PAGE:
See Ancient Greek Music Accurately Reconstructed for the First Time

Imag­ine try­ing to recon­struct the music of the Bea­t­les 2,500 years from now, if noth­ing sur­vived but a few frag­ments of the lyrics. Or the operas of Mozart and Ver­di if all we had were pieces of the libret­tos. In a 2013 BBC arti­cle, musi­cian and clas­sics pro­fes­sor at Oxford Armand D’Angour used these com­par­isons to illus­trate the dif­fi­cul­ty of recon­struct­ing ancient Greek song, a task to which he has set him­self for the past five years.

The com­par­i­son is not entire­ly apt. Schol­ars have long had clues to help them inter­pret the ancient songs that served as vehi­cles for Home­r­ic and Sap­ph­ic verse or the lat­er dra­ma of Aeschy­lus, almost all of which was sung with musi­cal accom­pa­ni­ment. In a recent arti­cle at The Con­ver­sa­tion, D’Angour points out that many lit­er­ary texts of antiq­ui­ty “pro­vide abun­dant and high­ly spe­cif­ic details about the notes, scales, effects, and instru­ments used,” the lat­ter includ­ing the lyre and the aulos, “two dou­ble-reed pipes played simul­ta­ne­ous­ly by a sin­gle per­former.”

But these musi­cal instruc­tions have proved elu­sive; “the terms and nota­tions found in ancient sources—mode, enhar­mon­ic, diesis, and so on—are com­pli­cat­ed and unfa­mil­iar,” D’Angour writes. Nonethe­less, using recre­ations of ancient instru­ments, close analy­sis of poet­ic meter, and care­ful inter­pre­ta­tion of ancient texts that dis­cuss melody and har­mo­ny, he claims to have accu­rate­ly deci­phered the sound of ancient Greek music.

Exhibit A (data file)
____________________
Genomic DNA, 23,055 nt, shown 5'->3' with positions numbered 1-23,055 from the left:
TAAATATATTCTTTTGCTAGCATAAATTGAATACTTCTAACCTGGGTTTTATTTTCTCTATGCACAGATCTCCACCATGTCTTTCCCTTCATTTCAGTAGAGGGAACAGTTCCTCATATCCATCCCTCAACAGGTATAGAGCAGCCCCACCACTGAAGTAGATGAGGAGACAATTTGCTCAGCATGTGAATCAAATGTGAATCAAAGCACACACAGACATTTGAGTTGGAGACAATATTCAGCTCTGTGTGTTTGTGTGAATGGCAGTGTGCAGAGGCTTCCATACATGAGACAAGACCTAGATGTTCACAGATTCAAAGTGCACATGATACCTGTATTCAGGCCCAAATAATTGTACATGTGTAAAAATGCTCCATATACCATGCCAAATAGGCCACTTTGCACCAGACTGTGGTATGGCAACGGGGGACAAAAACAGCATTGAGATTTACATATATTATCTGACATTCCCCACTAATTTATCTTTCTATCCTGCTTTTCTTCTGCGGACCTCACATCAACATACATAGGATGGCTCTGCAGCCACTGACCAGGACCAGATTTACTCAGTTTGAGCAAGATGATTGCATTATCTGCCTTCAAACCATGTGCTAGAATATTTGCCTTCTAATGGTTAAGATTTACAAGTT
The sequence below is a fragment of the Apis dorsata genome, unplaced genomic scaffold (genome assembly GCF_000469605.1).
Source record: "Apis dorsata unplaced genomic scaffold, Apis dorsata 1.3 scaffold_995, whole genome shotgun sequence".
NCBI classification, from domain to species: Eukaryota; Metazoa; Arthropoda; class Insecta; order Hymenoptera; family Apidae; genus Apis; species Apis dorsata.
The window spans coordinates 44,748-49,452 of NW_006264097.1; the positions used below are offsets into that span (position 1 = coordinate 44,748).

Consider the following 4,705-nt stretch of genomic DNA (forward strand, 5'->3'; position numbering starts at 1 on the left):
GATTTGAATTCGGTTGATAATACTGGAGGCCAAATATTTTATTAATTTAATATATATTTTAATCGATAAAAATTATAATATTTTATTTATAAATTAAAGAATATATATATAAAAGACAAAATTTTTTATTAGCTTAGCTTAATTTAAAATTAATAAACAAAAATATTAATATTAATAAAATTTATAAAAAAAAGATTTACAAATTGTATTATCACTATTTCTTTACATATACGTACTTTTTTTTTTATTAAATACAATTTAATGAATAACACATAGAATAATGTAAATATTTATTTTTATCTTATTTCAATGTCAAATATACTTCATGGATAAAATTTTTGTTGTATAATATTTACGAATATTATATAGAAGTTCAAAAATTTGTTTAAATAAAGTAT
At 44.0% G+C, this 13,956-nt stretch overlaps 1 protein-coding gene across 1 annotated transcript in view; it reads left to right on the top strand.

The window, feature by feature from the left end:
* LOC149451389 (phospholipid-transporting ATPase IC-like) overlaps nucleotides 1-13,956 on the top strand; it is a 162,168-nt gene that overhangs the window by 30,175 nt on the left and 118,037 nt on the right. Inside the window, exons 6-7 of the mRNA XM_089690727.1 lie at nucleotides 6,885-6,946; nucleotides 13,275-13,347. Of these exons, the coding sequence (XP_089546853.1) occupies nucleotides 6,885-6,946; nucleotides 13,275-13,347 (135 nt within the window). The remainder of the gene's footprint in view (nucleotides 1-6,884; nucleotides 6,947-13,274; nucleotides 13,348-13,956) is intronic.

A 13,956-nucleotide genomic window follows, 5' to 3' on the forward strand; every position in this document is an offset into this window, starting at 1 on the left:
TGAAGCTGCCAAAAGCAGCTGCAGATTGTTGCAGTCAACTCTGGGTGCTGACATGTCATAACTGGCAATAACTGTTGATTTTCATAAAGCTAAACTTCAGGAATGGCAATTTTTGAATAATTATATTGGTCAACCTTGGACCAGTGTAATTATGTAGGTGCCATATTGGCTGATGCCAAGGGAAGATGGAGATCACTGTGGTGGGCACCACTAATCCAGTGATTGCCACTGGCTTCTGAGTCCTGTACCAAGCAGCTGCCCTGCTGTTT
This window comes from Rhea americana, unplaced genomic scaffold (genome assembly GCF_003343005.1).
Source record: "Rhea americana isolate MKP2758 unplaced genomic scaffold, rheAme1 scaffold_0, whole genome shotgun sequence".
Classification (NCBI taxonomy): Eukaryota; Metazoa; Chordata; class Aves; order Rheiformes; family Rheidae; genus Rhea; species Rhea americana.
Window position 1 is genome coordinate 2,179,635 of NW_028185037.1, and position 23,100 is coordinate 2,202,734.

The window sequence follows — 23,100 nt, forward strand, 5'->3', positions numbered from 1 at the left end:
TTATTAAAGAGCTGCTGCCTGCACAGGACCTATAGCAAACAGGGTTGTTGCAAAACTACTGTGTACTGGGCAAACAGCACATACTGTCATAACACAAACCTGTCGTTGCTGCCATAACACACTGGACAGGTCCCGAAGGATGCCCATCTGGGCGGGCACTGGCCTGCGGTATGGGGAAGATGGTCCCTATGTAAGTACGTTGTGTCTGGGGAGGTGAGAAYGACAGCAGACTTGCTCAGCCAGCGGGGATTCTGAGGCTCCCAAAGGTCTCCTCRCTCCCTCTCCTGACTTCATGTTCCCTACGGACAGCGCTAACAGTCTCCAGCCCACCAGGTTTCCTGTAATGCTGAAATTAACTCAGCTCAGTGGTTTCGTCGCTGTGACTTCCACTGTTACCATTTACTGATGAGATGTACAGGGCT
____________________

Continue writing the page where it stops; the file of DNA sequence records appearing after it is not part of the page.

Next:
D’Angour has worked to turn the “new rev­e­la­tions about ancient Greek music” that he wrote of five years ago into per­for­mances that recon­struct the sound of Euripi­des and oth­er ancient lit­er­ary artists. In the video at the top, see a choral and aulos per­for­mance of Athanaeus’ “Paean” from 127 BC and Euripi­des Orestes cho­rus from 408 BC. D’Angour and his col­leagues break in peri­od­i­cal­ly to talk about their method­ol­o­gy.

In the 2017 inter­view above from the Greek tele­vi­sion chan­nel ERT1, D’Angour dis­cuss­es his research into the music of ancient Greek verse, from epic, to lyric, to tragedy, to com­e­dy, “all of which,” he says, “was sung music, either entire­ly or part­ly.” Cen­tral to the insights schol­ars have gained in the past five years are “some very well pre­served auloi,” he notes, that “have been recon­struct­ed by expert tech­ni­cians” and which “pro­vide a faith­ful guide to the pitch range of ancient music, as well as to the instru­ments’ own pitch­es, tim­bres, and tun­ings.”

Deter­min­ing tem­po can be tricky, as it can with any music com­posed before “the inven­tion of mechan­i­cal chronome­ters,” when “tem­po was in any case not fixed, and was bound to vary between per­for­mances.” Here, he relies on poet­ic meter, which gives indi­ca­tions through the pat­terns of long and short syl­la­bles. “It remains for me to real­ize,” D’Angour writes, “in the next few years, the oth­er few dozen ancient scores that exist, many extreme­ly frag­men­tary, and to stage a com­plete dra­ma with his­tor­i­cal­ly informed music in an ancient the­ater such as that of Epi­dau­rus.” We’ll be sure to bring you video of that extra­or­di­nary event.

via The Con­ver­sa­tion

Relat­ed Con­tent:

What Ancient Greek Music Sound­ed Like: Hear a Recon­struc­tion That is ‘100% Accu­rate’

Hear Homer’s Ili­ad Read in the Orig­i­nal Ancient Greek

Intro­duc­tion to Home­r­ic Greek 

Josh Jones is a writer and musi­cian based in Durham, NC. Fol­low him at @jdmagness

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  • Dennis Tuckerman says:

    How can you know how Ancient Greek was spo­ken or even sound­ed?
    A long, long time ago when I did Latin at a Boy’s Gram­mar School we were told that nobody real­ly knew how Latin was spo­ken — our Latin Mas­ter hat­ed the term ‘Dead Lan­guage’.

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